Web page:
The Washington Post editorial board did not mince words about President Joe Biden’s attempts to persuade the Saudi Arabian government into helping with U.S. energy policy, saying the administration “failed” “badly.”
The board claimed that OPEC – heavily influenced by the Saudis – recently slashing “crude oil production by 2 million barrels per day,” is a “setback” for Biden agenda, the United States and its allies.
The Saturday editorial stated that OPEC’s decision “is not quite as big of a shock as the embargo OPEC imposed on the United States between October 1973 and March 1974. It is nevertheless a setback for President Biden’s foreign policy and a blow to the United States and its allies on several fronts.”
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Further detailing how much damage this decision has done to United States interests – especially during the Russia-Ukraine War – the board added, “The move will not only create economic risks for the United States and Europe but also make it more difficult for them to implement a planned price cap on Russian oil exports in December. All of that can only help Russia pursue its flagging war against Ukraine.”
It then laid blame for all this damage squarely at the feet of Biden, saying, “There could be no more troubling evidence of how badly Mr. Biden’s efforts earlier this year to mend fences with the de facto Saudi ruler, Crown Prince Mohammed bin Salman, have failed.”
The editorial was referencing the trip Biden made to Saudi Arabia this past summer where he was infamously photographed sharing a “fist bump” with the Saudi prince as they greeted one another.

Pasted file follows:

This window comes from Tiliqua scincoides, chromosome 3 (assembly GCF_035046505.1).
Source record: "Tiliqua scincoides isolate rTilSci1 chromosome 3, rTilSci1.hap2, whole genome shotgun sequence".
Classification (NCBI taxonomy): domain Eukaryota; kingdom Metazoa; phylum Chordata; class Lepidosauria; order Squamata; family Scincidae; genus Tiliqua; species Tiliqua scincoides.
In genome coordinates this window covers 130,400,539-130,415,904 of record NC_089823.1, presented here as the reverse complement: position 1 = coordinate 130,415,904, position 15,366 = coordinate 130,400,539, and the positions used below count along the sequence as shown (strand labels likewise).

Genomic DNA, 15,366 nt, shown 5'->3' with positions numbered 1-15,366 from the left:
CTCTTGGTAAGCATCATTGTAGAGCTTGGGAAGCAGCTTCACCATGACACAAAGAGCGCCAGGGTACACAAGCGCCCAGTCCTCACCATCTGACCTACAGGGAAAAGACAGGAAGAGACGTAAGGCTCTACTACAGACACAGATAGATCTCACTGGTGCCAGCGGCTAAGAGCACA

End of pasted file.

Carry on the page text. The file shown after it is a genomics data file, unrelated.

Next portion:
Earlier this week, a New York Times report on the OPEC oil cut characterized this July meeting as “fist bump diplomacy” and claimed it was a “failure” as well.
The Washington Post editorial expressed just how much Biden’s trip did not help. It stated, “Not only has MBS, as he is known, refused to raise oil production, as Mr. Biden wanted. He appears to be doubling down on hostility toward the president, in retaliation for the latter’s — accurate — depiction of him as the author of Post contributor Jamal Khashoggi’s murder and other human rights violations that make MBS worthy of ‘pariah’ status.”
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The piece noted the situation tightens the screws on Biden’s political favorability ahead of the midterm elections. It said, “Announced just a month before a crucial midterm election in which Republicans are blaming Mr. Biden for high U.S. gas prices, the crown prince is effectively joining hands with Russian President Vladimir Putin to drive those prices, which had been falling, back up.”
The editorial board opined that MBS’ move “looks for all the world like an attempt by MBS to influence internal U.S. politics, to the advantage of the party of former president Donald Trump, who dealt warmly with him.”
The Post advised that the “United States cannot yield to this kind of pressure,” and should “press ahead with the plan for a price cap on Russian oil, appropriately adjusted to account for the OPEC Plus production cut.“
Though it warned that “Congress and the Biden administration should avoid any action, in the heat of an election campaign, that might make matters worse.”
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